In October, I started working on another app that eventually became ♥s Threadless. This was the biggest undertaking I’ve done so far on iOS, and it also required me to do more complicated work in App Engine than I had done before. I also spent October tracking down supplies for my Letterpress machine, and ended up doing my first prints ever: Giraffe Coasters!

I split my November into days where I’d work on getting better at printmaking (and coming up with stuff like these letterpress business cards) and days where I’d work on the Threadless app. I finally ended up releasing the Threadless app at the end of November. The reception of the app has been great! So far the app has 6 perfect reviews and one 4-star review. That makes me incredibly happy.

This brings us to the current month, December. I started another app engine project that’s not quite ready for public beta yet (though I feel it will be really soon). Because of the app, Threadless was super cool and invited me to their Chicago headquarters. I finally realized one of my lifelong dreams of becoming a Threadless t-shirt model! I’ve also been hanging out in Albuquerque and spoiling my nephew rotten for a few weeks.

And that is my 2010 year in review. One surprising thing is that many times during 2010, I was really down on myself. But looking back, I actually accomplished some neat stuff! I think it boils down to the fact that there’s still a lot of uncertainty in my life, and that’s hard to manage. But I think I’m getting better at managing it every day. In retrospect, 2010 was a great year, maybe even the best (so far).

Looking at 2011, I see a lot of opportunity. I’m going to continue to remind myself that minor setbacks are just that. I’ll push through them and accomplish even more than I did in 2010! My role model for 2011 is this guy:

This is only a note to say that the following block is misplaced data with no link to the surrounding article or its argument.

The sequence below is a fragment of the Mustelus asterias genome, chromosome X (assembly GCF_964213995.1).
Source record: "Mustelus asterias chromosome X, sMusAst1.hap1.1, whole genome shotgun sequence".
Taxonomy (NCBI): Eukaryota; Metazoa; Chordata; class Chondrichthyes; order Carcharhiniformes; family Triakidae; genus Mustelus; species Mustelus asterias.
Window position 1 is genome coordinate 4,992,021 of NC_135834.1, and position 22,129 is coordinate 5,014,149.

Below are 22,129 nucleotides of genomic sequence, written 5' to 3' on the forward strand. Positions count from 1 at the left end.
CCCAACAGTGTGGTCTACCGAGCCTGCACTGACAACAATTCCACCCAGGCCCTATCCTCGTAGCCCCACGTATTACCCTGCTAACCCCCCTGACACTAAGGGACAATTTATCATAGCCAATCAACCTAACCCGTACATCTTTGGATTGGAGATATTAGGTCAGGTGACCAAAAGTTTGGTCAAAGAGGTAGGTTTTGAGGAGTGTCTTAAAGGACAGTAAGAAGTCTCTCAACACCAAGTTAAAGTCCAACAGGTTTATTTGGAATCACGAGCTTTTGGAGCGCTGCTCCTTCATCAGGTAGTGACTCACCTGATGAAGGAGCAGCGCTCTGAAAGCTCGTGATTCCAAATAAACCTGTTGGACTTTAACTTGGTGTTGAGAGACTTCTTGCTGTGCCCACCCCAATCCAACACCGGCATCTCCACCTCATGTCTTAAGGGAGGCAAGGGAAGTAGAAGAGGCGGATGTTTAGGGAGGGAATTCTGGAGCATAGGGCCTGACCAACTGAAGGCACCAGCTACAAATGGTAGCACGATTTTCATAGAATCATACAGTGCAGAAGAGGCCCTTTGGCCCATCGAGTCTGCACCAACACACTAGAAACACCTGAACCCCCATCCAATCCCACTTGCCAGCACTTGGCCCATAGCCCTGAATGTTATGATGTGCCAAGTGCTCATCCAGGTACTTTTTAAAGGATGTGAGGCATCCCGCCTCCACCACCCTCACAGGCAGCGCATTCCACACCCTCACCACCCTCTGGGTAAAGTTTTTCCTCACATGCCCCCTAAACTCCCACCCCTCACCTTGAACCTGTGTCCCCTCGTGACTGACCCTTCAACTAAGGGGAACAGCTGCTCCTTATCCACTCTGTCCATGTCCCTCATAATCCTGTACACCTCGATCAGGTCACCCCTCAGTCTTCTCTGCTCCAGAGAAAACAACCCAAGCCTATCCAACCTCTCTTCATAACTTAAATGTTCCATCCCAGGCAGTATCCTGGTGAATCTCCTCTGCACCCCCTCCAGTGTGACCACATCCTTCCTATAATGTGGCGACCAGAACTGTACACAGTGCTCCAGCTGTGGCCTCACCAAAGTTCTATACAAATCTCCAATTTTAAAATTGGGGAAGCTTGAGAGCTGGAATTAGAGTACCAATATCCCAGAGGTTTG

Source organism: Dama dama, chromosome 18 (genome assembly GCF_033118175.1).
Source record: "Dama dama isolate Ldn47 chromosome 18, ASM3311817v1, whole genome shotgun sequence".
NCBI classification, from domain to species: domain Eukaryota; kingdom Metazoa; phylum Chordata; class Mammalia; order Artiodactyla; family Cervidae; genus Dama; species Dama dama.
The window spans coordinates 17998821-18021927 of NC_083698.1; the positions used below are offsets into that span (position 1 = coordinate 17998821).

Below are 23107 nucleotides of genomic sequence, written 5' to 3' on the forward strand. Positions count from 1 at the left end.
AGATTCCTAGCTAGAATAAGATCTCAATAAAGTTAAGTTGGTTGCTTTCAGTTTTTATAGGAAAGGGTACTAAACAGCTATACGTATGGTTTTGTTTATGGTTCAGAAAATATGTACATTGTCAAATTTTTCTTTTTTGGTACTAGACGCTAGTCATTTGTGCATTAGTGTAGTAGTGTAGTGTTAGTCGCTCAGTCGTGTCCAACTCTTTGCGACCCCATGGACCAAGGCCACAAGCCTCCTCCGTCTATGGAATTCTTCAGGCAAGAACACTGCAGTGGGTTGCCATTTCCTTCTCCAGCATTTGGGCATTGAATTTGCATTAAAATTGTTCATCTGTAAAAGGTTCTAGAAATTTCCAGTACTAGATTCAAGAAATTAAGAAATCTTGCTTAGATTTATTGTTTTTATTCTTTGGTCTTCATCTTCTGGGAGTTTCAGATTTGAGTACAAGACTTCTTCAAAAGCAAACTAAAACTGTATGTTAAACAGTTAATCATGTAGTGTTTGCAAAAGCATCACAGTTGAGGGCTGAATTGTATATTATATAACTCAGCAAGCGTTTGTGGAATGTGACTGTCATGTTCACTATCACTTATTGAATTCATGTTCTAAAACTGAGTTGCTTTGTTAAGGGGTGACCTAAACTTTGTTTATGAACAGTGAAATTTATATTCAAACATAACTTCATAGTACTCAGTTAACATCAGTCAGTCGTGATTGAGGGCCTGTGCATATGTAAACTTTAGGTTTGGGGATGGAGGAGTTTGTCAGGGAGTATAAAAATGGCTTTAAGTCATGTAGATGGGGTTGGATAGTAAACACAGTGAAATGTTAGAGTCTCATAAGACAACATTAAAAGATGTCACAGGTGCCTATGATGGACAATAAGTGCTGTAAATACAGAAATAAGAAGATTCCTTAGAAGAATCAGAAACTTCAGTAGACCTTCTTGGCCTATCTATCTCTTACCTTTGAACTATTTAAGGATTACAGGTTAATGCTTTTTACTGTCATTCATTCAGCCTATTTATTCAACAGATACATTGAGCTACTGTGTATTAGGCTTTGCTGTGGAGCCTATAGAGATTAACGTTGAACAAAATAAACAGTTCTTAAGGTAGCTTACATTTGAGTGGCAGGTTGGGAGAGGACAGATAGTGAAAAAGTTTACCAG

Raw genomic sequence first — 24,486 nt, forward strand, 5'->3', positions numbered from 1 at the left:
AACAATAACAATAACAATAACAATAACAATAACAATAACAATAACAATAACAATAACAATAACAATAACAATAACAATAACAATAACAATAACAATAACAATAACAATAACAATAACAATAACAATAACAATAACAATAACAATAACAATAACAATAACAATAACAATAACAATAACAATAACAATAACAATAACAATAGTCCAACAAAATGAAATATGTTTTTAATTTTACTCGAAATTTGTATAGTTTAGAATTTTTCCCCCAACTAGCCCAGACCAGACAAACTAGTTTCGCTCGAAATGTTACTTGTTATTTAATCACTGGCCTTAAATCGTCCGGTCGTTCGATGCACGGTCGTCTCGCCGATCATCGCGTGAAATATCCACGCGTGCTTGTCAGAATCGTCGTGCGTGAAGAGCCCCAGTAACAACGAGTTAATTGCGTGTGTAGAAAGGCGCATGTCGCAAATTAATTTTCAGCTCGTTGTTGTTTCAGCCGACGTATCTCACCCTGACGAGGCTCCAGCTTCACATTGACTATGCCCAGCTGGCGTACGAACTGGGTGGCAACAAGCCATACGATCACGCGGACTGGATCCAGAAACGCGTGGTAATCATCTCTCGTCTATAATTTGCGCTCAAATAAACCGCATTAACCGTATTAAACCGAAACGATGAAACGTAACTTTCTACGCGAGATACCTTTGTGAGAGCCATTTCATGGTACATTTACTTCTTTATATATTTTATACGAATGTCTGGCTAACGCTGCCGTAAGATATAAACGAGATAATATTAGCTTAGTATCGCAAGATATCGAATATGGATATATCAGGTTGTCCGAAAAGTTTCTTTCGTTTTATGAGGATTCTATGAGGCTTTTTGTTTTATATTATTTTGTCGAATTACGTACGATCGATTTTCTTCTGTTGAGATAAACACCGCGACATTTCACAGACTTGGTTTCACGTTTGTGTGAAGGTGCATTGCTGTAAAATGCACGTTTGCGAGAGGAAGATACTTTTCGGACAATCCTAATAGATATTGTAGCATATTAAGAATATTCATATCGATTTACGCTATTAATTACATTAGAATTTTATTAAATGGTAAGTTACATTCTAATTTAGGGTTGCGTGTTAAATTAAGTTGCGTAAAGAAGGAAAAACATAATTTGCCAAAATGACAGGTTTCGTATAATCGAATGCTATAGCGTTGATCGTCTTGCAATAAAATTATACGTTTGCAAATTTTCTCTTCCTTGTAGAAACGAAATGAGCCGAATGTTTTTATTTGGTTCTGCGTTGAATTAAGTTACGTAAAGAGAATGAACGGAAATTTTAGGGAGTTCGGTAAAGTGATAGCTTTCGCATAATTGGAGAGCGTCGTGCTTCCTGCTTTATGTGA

Hopefully I’ll have some good stuff to report in a year or so!

Hung Truong: Threadless Model!

Last week I took a train out to visit Chicago for a meeting with my favorite company, Threadless! Since I wrote that app I’ve been in contact with the founder et al, and they thought it would be cool for me to check out their offices. I won’t talk about what discussions went on (I’m being held by a “frieNd-DA“), but I can say that the Threadless office is mega sweet!

I got to hang out with some of the developers on Threadless and talked about the site and other random stuff (like t-shirt quality through the ages). I pointed out something that actually ended up being a bug that one of the dudes fixed almost immediately! Talk about transparency. At some point we were talking about how the Threadless t-shirt models are picked. Ivan (super nice guy) mentioned that the photographer might be looking for someone to model a shirt. He ended up replying and I got to model a brand new Threadless shirt in the cold, cold December Chicago air. The shirt’s called …To The Birds. Buy it today!